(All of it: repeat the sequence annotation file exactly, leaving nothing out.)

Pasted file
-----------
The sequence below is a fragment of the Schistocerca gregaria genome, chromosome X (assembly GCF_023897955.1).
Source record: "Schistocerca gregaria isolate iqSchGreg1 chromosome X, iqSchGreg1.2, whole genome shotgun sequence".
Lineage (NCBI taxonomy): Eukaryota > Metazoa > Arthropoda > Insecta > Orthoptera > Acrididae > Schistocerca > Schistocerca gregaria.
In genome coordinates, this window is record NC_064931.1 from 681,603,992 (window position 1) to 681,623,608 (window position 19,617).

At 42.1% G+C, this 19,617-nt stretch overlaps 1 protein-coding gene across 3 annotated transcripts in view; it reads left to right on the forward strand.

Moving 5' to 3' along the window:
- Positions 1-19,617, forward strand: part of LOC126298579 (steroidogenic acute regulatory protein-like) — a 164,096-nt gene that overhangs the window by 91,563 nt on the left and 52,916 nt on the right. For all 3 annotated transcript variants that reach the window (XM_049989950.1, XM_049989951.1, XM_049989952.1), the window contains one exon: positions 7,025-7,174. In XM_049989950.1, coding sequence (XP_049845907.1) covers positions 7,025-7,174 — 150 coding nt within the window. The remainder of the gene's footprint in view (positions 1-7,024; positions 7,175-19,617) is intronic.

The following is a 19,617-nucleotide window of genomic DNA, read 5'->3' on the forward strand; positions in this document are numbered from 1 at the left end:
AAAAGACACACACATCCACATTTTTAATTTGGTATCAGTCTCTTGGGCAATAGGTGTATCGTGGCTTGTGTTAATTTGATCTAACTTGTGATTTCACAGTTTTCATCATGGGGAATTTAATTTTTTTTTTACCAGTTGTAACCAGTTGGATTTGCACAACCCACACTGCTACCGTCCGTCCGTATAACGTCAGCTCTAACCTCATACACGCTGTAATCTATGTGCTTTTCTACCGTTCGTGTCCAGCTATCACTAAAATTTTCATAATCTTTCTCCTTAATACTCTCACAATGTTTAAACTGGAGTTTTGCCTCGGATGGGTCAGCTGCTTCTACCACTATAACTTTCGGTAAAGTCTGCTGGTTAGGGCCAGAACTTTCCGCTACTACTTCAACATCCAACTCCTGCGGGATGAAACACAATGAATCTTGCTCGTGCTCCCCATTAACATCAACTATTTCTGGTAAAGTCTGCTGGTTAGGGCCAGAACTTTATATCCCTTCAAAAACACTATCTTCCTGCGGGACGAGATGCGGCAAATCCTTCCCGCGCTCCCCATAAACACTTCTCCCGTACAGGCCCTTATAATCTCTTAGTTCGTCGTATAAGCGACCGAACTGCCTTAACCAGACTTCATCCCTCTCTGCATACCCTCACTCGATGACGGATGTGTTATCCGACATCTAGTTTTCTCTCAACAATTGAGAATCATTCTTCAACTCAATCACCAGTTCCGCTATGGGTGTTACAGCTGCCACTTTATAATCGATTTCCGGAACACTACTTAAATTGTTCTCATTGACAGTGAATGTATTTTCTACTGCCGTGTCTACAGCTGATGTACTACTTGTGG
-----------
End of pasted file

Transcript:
The sequence below is a fragment of the Schistocerca gregaria genome, chromosome X (assembly GCF_023897955.1).
Source record: "Schistocerca gregaria isolate iqSchGreg1 chromosome X, iqSchGreg1.2, whole genome shotgun sequence".
Lineage (NCBI taxonomy): Eukaryota > Metazoa > Arthropoda > Insecta > Orthoptera > Acrididae > Schistocerca > Schistocerca gregaria.
In genome coordinates, this window is record NC_064931.1 from 681,603,992 (window position 1) to 681,623,608 (window position 19,617).

At 42.1% G+C, this 19,617-nt stretch overlaps 1 protein-coding gene across 3 annotated transcripts in view; it reads left to right on the forward strand.

Moving 5' to 3' along the window:
- Positions 1-19,617, forward strand: part of LOC126298579 (steroidogenic acute regulatory protein-like) — a 164,096-nt gene that overhangs the window by 91,563 nt on the left and 52,916 nt on the right. For all 3 annotated transcript variants that reach the window (XM_049989950.1, XM_049989951.1, XM_049989952.1), the window contains one exon: positions 7,025-7,174. In XM_049989950.1, coding sequence (XP_049845907.1) covers positions 7,025-7,174 — 150 coding nt within the window. The remainder of the gene's footprint in view (positions 1-7,024; positions 7,175-19,617) is intronic.

The following is a 19,617-nucleotide window of genomic DNA, read 5'->3' on the forward strand; positions in this document are numbered from 1 at the left end:
AAAAGACACACACATCCACATTTTTAATTTGGTATCAGTCTCTTGGGCAATAGGTGTATCGTGGCTTGTGTTAATTTGATCTAACTTGTGATTTCACAGTTTTCATCATGGGGAATTTAATTTTTTTTTTACCAGTTGTAACCAGTTGGATTTGCACAACCCACACTGCTACCGTCCGTCCGTATAACGTCAGCTCTAACCTCATACACGCTGTAATCTATGTGCTTTTCTACCGTTCGTGTCCAGCTATCACTAAAATTTTCATAATCTTTCTCCTTAATACTCTCACAATGTTTAAACTGGAGTTTTGCCTCGGATGGGTCAGCTGCTTCTACCACTATAACTTTCGGTAAAGTCTGCTGGTTAGGGCCAGAACTTTCCGCTACTACTTCAACATCCAACTCCTGCGGGATGAAACACAATGAATCTTGCTCGTGCTCCCCATTAACATCAACTATTTCTGGTAAAGTCTGCTGGTTAGGGCCAGAACTTTATATCCCTTCAAAAACACTATCTTCCTGCGGGACGAGATGCGGCAAATCCTTCCCGCGCTCCCCATAAACACTTCTCCCGTACAGGCCCTTATAATCTCTTAGTTCGTCGTATAAGCGACCGAACTGCCTTAACCAGACTTCATCCCTCTCTGCATACCCTCACTCGATGACGGATGTGTTATCCGACATCTAGTTTTCTCTCAACAATTGAGAATCATTCTTCAACTCAATCACCAGTTCCGCTATGGGTGTTACAGCTGCCACTTTATAATCGATTTCCGGAACACTACTTAAATTGTTCTCATTGACAGTGAATGTATTTTCTACTGCCGTGTCTACAGCTGATGTACTACTTGTGG